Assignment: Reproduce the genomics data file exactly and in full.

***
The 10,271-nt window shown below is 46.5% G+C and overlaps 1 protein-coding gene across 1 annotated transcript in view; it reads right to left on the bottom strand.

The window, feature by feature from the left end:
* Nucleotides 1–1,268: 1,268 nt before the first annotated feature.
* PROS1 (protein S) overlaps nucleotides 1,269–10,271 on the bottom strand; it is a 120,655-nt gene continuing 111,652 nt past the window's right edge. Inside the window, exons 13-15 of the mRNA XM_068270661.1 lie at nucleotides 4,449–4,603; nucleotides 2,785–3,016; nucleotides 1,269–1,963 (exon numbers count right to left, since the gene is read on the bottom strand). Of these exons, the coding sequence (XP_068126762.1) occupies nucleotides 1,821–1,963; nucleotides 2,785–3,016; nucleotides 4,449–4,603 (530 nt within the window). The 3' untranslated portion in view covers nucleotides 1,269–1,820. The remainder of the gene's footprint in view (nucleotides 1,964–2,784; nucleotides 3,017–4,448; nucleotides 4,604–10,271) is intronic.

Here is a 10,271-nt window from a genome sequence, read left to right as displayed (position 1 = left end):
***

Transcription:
The 10,271-nt window shown below is 46.5% G+C and overlaps 1 protein-coding gene across 1 annotated transcript in view; it reads right to left on the bottom strand.

The window, feature by feature from the left end:
* Nucleotides 1–1,268: 1,268 nt before the first annotated feature.
* PROS1 (protein S) overlaps nucleotides 1,269–10,271 on the bottom strand; it is a 120,655-nt gene continuing 111,652 nt past the window's right edge. Inside the window, exons 13-15 of the mRNA XM_068270661.1 lie at nucleotides 4,449–4,603; nucleotides 2,785–3,016; nucleotides 1,269–1,963 (exon numbers count right to left, since the gene is read on the bottom strand). Of these exons, the coding sequence (XP_068126762.1) occupies nucleotides 1,821–1,963; nucleotides 2,785–3,016; nucleotides 4,449–4,603 (530 nt within the window). The 3' untranslated portion in view covers nucleotides 1,269–1,820. The remainder of the gene's footprint in view (nucleotides 1,964–2,784; nucleotides 3,017–4,448; nucleotides 4,604–10,271) is intronic.

Here is a 10,271-nt window from a genome sequence, read left to right as displayed (position 1 = left end):